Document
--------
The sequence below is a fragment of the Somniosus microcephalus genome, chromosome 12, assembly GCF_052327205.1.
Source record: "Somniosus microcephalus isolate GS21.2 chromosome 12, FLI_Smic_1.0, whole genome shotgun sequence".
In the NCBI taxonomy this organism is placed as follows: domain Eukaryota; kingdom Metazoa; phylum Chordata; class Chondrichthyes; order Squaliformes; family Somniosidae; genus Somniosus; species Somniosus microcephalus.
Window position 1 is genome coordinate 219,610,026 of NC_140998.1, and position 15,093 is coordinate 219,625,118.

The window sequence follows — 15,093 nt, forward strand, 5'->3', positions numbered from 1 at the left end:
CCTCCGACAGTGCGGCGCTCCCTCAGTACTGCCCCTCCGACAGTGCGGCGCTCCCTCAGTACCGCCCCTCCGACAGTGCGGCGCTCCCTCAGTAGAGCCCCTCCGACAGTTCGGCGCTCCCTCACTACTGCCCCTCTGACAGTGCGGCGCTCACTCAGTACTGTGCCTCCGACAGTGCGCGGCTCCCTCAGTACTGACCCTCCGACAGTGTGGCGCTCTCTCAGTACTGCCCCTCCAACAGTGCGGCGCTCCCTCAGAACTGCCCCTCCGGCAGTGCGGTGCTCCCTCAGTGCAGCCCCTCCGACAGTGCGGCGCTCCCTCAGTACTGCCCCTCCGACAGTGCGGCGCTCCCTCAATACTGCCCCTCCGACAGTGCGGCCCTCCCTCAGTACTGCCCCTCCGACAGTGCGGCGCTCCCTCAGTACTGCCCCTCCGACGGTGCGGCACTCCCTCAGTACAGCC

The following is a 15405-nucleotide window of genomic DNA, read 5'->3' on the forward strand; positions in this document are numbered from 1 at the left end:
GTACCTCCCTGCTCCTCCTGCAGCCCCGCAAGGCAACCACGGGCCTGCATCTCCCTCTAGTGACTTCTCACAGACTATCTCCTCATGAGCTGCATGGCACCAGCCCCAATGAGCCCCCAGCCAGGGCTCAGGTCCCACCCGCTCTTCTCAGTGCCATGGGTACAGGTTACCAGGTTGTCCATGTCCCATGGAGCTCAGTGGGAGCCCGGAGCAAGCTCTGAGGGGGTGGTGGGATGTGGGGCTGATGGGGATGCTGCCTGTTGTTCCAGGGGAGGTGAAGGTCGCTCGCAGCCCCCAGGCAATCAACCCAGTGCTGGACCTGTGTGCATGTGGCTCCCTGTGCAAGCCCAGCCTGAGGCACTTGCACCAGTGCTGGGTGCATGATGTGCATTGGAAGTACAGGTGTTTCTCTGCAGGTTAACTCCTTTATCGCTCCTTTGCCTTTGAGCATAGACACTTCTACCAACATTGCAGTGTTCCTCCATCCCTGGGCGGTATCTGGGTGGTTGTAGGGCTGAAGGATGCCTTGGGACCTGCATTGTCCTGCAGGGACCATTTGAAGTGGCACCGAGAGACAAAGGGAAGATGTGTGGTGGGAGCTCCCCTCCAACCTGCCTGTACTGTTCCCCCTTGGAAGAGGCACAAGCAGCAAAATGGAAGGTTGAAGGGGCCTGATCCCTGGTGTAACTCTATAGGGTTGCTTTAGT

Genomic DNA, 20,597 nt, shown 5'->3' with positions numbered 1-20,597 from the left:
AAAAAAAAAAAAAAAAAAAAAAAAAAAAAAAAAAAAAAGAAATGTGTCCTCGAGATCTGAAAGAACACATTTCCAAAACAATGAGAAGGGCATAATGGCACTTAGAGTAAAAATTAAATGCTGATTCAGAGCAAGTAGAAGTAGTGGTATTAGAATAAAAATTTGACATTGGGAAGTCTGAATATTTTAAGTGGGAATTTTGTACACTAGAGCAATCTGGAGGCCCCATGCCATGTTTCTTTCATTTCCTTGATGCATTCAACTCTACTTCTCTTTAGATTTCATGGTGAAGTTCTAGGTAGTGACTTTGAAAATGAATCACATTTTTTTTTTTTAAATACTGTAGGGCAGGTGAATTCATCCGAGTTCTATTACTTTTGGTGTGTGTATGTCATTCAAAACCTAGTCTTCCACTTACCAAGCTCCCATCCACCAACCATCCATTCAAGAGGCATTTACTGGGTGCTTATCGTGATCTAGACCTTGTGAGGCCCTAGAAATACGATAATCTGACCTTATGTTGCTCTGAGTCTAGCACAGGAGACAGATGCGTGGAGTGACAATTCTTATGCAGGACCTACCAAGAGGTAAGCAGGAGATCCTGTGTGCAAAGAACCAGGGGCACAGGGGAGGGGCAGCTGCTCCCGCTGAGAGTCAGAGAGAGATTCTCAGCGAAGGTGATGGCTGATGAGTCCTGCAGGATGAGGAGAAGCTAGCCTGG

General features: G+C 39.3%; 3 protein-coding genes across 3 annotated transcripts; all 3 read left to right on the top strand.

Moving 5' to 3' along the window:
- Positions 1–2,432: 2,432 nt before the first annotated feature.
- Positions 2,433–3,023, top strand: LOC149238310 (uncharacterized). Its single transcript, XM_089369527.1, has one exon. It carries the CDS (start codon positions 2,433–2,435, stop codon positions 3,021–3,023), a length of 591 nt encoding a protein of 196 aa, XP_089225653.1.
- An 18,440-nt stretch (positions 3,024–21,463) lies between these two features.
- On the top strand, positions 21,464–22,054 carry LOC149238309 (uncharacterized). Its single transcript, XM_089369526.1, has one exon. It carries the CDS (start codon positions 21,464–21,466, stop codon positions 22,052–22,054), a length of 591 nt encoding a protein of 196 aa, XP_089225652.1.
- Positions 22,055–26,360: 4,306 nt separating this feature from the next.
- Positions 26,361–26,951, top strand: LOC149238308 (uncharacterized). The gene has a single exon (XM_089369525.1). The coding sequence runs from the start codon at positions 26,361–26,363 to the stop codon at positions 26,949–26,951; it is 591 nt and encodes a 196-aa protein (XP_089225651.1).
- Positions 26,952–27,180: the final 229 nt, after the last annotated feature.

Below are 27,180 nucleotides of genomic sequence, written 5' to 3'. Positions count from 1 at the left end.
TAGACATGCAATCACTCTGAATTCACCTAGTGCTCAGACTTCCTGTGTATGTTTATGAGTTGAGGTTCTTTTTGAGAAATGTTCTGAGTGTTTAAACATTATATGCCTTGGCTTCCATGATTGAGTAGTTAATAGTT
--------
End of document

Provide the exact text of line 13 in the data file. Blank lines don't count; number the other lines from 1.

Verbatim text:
- Positions 1–2,432: 2,432 nt before the first annotated feature.